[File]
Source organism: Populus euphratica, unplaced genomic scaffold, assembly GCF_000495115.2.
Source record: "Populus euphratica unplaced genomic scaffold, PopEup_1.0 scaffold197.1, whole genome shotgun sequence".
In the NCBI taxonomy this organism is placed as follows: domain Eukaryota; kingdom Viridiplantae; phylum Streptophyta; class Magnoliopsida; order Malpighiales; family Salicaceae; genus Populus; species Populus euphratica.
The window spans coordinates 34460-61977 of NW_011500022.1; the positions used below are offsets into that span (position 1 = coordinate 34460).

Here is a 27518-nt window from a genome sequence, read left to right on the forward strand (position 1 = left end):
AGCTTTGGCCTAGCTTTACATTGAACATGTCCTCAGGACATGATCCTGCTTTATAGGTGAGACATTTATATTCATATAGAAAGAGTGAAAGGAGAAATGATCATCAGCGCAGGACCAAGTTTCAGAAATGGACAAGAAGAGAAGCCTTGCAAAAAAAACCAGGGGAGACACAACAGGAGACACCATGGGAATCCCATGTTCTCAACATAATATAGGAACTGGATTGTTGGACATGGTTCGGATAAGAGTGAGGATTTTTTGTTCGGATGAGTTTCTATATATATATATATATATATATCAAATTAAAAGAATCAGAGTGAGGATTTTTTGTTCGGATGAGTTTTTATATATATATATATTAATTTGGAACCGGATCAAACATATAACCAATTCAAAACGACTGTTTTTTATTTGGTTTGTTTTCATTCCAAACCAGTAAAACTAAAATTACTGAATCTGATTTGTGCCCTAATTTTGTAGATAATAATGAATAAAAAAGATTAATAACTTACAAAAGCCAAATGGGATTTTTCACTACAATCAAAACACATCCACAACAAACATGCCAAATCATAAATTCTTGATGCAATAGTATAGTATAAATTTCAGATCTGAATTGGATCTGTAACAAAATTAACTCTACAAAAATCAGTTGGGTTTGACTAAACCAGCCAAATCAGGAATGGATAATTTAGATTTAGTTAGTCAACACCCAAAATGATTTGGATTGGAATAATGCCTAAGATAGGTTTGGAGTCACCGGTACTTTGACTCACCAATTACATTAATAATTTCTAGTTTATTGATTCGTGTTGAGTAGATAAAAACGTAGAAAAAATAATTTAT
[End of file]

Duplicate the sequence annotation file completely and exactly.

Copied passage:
Source organism: Populus euphratica, unplaced genomic scaffold, assembly GCF_000495115.2.
Source record: "Populus euphratica unplaced genomic scaffold, PopEup_1.0 scaffold197.1, whole genome shotgun sequence".
In the NCBI taxonomy this organism is placed as follows: domain Eukaryota; kingdom Viridiplantae; phylum Streptophyta; class Magnoliopsida; order Malpighiales; family Salicaceae; genus Populus; species Populus euphratica.
The window spans coordinates 34460-61977 of NW_011500022.1; the positions used below are offsets into that span (position 1 = coordinate 34460).

Here is a 27518-nt window from a genome sequence, read left to right on the forward strand (position 1 = left end):
AGCTTTGGCCTAGCTTTACATTGAACATGTCCTCAGGACATGATCCTGCTTTATAGGTGAGACATTTATATTCATATAGAAAGAGTGAAAGGAGAAATGATCATCAGCGCAGGACCAAGTTTCAGAAATGGACAAGAAGAGAAGCCTTGCAAAAAAAACCAGGGGAGACACAACAGGAGACACCATGGGAATCCCATGTTCTCAACATAATATAGGAACTGGATTGTTGGACATGGTTCGGATAAGAGTGAGGATTTTTTGTTCGGATGAGTTTCTATATATATATATATATATATATCAAATTAAAAGAATCAGAGTGAGGATTTTTTGTTCGGATGAGTTTTTATATATATATATATTAATTTGGAACCGGATCAAACATATAACCAATTCAAAACGACTGTTTTTTATTTGGTTTGTTTTCATTCCAAACCAGTAAAACTAAAATTACTGAATCTGATTTGTGCCCTAATTTTGTAGATAATAATGAATAAAAAAGATTAATAACTTACAAAAGCCAAATGGGATTTTTCACTACAATCAAAACACATCCACAACAAACATGCCAAATCATAAATTCTTGATGCAATAGTATAGTATAAATTTCAGATCTGAATTGGATCTGTAACAAAATTAACTCTACAAAAATCAGTTGGGTTTGACTAAACCAGCCAAATCAGGAATGGATAATTTAGATTTAGTTAGTCAACACCCAAAATGATTTGGATTGGAATAATGCCTAAGATAGGTTTGGAGTCACCGGTACTTTGACTCACCAATTACATTAATAATTTCTAGTTTATTGATTCGTGTTGAGTAGATAAAAACGTAGAAAAAATAATTTAT